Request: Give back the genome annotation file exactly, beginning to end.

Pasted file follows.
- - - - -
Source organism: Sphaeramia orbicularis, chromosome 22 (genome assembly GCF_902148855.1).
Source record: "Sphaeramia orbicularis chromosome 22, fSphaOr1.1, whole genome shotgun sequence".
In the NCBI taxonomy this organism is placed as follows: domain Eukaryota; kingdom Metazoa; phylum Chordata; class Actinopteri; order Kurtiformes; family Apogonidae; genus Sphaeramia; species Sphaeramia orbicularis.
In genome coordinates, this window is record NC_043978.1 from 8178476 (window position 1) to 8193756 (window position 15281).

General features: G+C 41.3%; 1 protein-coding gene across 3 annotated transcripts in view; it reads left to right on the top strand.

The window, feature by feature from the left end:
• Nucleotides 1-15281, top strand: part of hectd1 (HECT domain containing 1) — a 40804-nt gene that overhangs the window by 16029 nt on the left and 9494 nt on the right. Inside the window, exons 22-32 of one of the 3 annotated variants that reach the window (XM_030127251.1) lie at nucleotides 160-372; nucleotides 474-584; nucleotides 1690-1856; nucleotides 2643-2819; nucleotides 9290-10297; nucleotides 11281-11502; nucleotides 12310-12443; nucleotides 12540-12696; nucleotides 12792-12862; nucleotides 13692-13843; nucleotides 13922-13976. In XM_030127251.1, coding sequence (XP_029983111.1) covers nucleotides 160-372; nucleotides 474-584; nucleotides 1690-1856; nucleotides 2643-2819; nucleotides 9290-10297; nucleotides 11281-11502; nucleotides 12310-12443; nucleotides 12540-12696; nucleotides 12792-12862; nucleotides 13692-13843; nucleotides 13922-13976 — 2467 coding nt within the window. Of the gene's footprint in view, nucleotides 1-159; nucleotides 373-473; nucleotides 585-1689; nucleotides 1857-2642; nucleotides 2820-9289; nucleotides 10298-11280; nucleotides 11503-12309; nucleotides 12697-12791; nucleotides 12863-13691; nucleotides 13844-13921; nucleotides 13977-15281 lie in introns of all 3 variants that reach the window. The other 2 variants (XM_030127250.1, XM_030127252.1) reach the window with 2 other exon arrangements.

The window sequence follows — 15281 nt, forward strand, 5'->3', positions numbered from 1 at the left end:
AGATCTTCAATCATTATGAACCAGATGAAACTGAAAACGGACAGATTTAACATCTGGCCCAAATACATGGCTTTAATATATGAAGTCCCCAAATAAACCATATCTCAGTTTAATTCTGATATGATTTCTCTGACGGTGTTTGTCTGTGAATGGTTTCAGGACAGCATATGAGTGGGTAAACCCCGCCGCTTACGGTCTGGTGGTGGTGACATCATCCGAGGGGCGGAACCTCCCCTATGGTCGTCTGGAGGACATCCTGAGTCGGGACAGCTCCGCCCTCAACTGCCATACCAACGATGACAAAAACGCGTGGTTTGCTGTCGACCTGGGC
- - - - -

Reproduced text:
Source organism: Sphaeramia orbicularis, chromosome 22 (genome assembly GCF_902148855.1).
Source record: "Sphaeramia orbicularis chromosome 22, fSphaOr1.1, whole genome shotgun sequence".
In the NCBI taxonomy this organism is placed as follows: domain Eukaryota; kingdom Metazoa; phylum Chordata; class Actinopteri; order Kurtiformes; family Apogonidae; genus Sphaeramia; species Sphaeramia orbicularis.
In genome coordinates, this window is record NC_043978.1 from 8178476 (window position 1) to 8193756 (window position 15281).

General features: G+C 41.3%; 1 protein-coding gene across 3 annotated transcripts in view; it reads left to right on the top strand.

The window, feature by feature from the left end:
• Nucleotides 1-15281, top strand: part of hectd1 (HECT domain containing 1) — a 40804-nt gene that overhangs the window by 16029 nt on the left and 9494 nt on the right. Inside the window, exons 22-32 of one of the 3 annotated variants that reach the window (XM_030127251.1) lie at nucleotides 160-372; nucleotides 474-584; nucleotides 1690-1856; nucleotides 2643-2819; nucleotides 9290-10297; nucleotides 11281-11502; nucleotides 12310-12443; nucleotides 12540-12696; nucleotides 12792-12862; nucleotides 13692-13843; nucleotides 13922-13976. In XM_030127251.1, coding sequence (XP_029983111.1) covers nucleotides 160-372; nucleotides 474-584; nucleotides 1690-1856; nucleotides 2643-2819; nucleotides 9290-10297; nucleotides 11281-11502; nucleotides 12310-12443; nucleotides 12540-12696; nucleotides 12792-12862; nucleotides 13692-13843; nucleotides 13922-13976 — 2467 coding nt within the window. Of the gene's footprint in view, nucleotides 1-159; nucleotides 373-473; nucleotides 585-1689; nucleotides 1857-2642; nucleotides 2820-9289; nucleotides 10298-11280; nucleotides 11503-12309; nucleotides 12697-12791; nucleotides 12863-13691; nucleotides 13844-13921; nucleotides 13977-15281 lie in introns of all 3 variants that reach the window. The other 2 variants (XM_030127250.1, XM_030127252.1) reach the window with 2 other exon arrangements.

The window sequence follows — 15281 nt, forward strand, 5'->3', positions numbered from 1 at the left end:
AGATCTTCAATCATTATGAACCAGATGAAACTGAAAACGGACAGATTTAACATCTGGCCCAAATACATGGCTTTAATATATGAAGTCCCCAAATAAACCATATCTCAGTTTAATTCTGATATGATTTCTCTGACGGTGTTTGTCTGTGAATGGTTTCAGGACAGCATATGAGTGGGTAAACCCCGCCGCTTACGGTCTGGTGGTGGTGACATCATCCGAGGGGCGGAACCTCCCCTATGGTCGTCTGGAGGACATCCTGAGTCGGGACAGCTCCGCCCTCAACTGCCATACCAACGATGACAAAAACGCGTGGTTTGCTGTCGACCTGGGC